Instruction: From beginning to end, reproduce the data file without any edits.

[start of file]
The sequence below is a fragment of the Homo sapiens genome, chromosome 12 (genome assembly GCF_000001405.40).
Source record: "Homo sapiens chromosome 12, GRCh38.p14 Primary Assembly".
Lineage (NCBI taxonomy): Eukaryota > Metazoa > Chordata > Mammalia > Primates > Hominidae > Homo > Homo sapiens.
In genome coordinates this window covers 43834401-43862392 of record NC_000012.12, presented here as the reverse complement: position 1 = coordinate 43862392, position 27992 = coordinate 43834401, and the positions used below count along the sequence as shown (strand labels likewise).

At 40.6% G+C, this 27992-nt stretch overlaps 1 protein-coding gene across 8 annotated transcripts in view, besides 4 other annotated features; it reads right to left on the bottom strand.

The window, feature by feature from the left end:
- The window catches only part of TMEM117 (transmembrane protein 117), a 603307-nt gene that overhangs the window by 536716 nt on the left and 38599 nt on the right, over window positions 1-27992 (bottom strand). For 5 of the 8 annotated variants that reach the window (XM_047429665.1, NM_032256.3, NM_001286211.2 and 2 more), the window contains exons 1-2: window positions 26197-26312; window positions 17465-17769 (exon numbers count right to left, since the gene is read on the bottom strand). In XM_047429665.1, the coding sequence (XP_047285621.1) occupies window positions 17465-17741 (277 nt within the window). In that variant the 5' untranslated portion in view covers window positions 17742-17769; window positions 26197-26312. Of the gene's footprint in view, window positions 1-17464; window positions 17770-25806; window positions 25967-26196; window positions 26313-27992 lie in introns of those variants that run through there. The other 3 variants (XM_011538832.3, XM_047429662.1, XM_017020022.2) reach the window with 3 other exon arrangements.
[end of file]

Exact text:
The sequence below is a fragment of the Homo sapiens genome, chromosome 12 (genome assembly GCF_000001405.40).
Source record: "Homo sapiens chromosome 12, GRCh38.p14 Primary Assembly".
Lineage (NCBI taxonomy): Eukaryota > Metazoa > Chordata > Mammalia > Primates > Hominidae > Homo > Homo sapiens.
In genome coordinates this window covers 43834401-43862392 of record NC_000012.12, presented here as the reverse complement: position 1 = coordinate 43862392, position 27992 = coordinate 43834401, and the positions used below count along the sequence as shown (strand labels likewise).

At 40.6% G+C, this 27992-nt stretch overlaps 1 protein-coding gene across 8 annotated transcripts in view, besides 4 other annotated features; it reads right to left on the bottom strand.

The window, feature by feature from the left end:
- The window catches only part of TMEM117 (transmembrane protein 117), a 603307-nt gene that overhangs the window by 536716 nt on the left and 38599 nt on the right, over window positions 1-27992 (bottom strand). For 5 of the 8 annotated variants that reach the window (XM_047429665.1, NM_032256.3, NM_001286211.2 and 2 more), the window contains exons 1-2: window positions 26197-26312; window positions 17465-17769 (exon numbers count right to left, since the gene is read on the bottom strand). In XM_047429665.1, the coding sequence (XP_047285621.1) occupies window positions 17465-17741 (277 nt within the window). In that variant the 5' untranslated portion in view covers window positions 17742-17769; window positions 26197-26312. Of the gene's footprint in view, window positions 1-17464; window positions 17770-25806; window positions 25967-26196; window positions 26313-27992 lie in introns of those variants that run through there. The other 3 variants (XM_011538832.3, XM_047429662.1, XM_017020022.2) reach the window with 3 other exon arrangements.